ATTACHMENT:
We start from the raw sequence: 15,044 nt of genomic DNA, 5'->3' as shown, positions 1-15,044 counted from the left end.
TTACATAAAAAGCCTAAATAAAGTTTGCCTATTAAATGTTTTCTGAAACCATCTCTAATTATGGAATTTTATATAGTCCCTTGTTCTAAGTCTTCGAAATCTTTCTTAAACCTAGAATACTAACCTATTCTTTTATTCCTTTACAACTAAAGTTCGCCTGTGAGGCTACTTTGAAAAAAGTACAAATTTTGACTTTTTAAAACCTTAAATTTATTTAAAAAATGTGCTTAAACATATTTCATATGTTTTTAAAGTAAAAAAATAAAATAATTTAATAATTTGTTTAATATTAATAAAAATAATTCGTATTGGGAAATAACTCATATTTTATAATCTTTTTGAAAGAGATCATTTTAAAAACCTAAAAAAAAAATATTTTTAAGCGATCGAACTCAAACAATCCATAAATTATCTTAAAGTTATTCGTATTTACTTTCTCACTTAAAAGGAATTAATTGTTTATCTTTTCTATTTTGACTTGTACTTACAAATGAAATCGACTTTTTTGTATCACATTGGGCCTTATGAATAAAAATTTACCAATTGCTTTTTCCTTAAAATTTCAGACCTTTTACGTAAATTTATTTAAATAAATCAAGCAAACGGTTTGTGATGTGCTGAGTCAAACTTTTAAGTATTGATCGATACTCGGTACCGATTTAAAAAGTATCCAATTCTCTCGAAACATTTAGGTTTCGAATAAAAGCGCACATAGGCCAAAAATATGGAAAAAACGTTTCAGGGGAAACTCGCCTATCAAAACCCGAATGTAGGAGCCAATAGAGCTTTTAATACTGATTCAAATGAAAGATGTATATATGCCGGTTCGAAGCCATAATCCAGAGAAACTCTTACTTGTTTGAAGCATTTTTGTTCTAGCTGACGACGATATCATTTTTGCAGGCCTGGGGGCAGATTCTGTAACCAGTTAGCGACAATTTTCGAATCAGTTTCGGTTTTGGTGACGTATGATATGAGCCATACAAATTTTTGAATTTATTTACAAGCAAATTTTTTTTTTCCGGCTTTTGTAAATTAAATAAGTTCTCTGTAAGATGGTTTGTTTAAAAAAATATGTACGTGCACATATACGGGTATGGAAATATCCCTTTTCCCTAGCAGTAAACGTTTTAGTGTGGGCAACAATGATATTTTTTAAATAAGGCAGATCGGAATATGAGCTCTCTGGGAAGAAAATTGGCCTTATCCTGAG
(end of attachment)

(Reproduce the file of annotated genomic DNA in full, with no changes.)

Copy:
We start from the raw sequence: 15,044 nt of genomic DNA, 5'->3' as shown, positions 1-15,044 counted from the left end.
TTACATAAAAAGCCTAAATAAAGTTTGCCTATTAAATGTTTTCTGAAACCATCTCTAATTATGGAATTTTATATAGTCCCTTGTTCTAAGTCTTCGAAATCTTTCTTAAACCTAGAATACTAACCTATTCTTTTATTCCTTTACAACTAAAGTTCGCCTGTGAGGCTACTTTGAAAAAAGTACAAATTTTGACTTTTTAAAACCTTAAATTTATTTAAAAAATGTGCTTAAACATATTTCATATGTTTTTAAAGTAAAAAAATAAAATAATTTAATAATTTGTTTAATATTAATAAAAATAATTCGTATTGGGAAATAACTCATATTTTATAATCTTTTTGAAAGAGATCATTTTAAAAACCTAAAAAAAAAATATTTTTAAGCGATCGAACTCAAACAATCCATAAATTATCTTAAAGTTATTCGTATTTACTTTCTCACTTAAAAGGAATTAATTGTTTATCTTTTCTATTTTGACTTGTACTTACAAATGAAATCGACTTTTTTGTATCACATTGGGCCTTATGAATAAAAATTTACCAATTGCTTTTTCCTTAAAATTTCAGACCTTTTACGTAAATTTATTTAAATAAATCAAGCAAACGGTTTGTGATGTGCTGAGTCAAACTTTTAAGTATTGATCGATACTCGGTACCGATTTAAAAAGTATCCAATTCTCTCGAAACATTTAGGTTTCGAATAAAAGCGCACATAGGCCAAAAATATGGAAAAAACGTTTCAGGGGAAACTCGCCTATCAAAACCCGAATGTAGGAGCCAATAGAGCTTTTAATACTGATTCAAATGAAAGATGTATATATGCCGGTTCGAAGCCATAATCCAGAGAAACTCTTACTTGTTTGAAGCATTTTTGTTCTAGCTGACGACGATATCATTTTTGCAGGCCTGGGGGCAGATTCTGTAACCAGTTAGCGACAATTTTCGAATCAGTTTCGGTTTTGGTGACGTATGATATGAGCCATACAAATTTTTGAATTTATTTACAAGCAAATTTTTTTTTTCCGGCTTTTGTAAATTAAATAAGTTCTCTGTAAGATGGTTTGTTTAAAAAAATATGTACGTGCACATATACGGGTATGGAAATATCCCTTTTCCCTAGCAGTAAACGTTTTAGTGTGGGCAACAATGATATTTTTTAAATAAGGCAGATCGGAATATGAGCTCTCTGGGAAGAAAATTGGCCTTATCCTGAG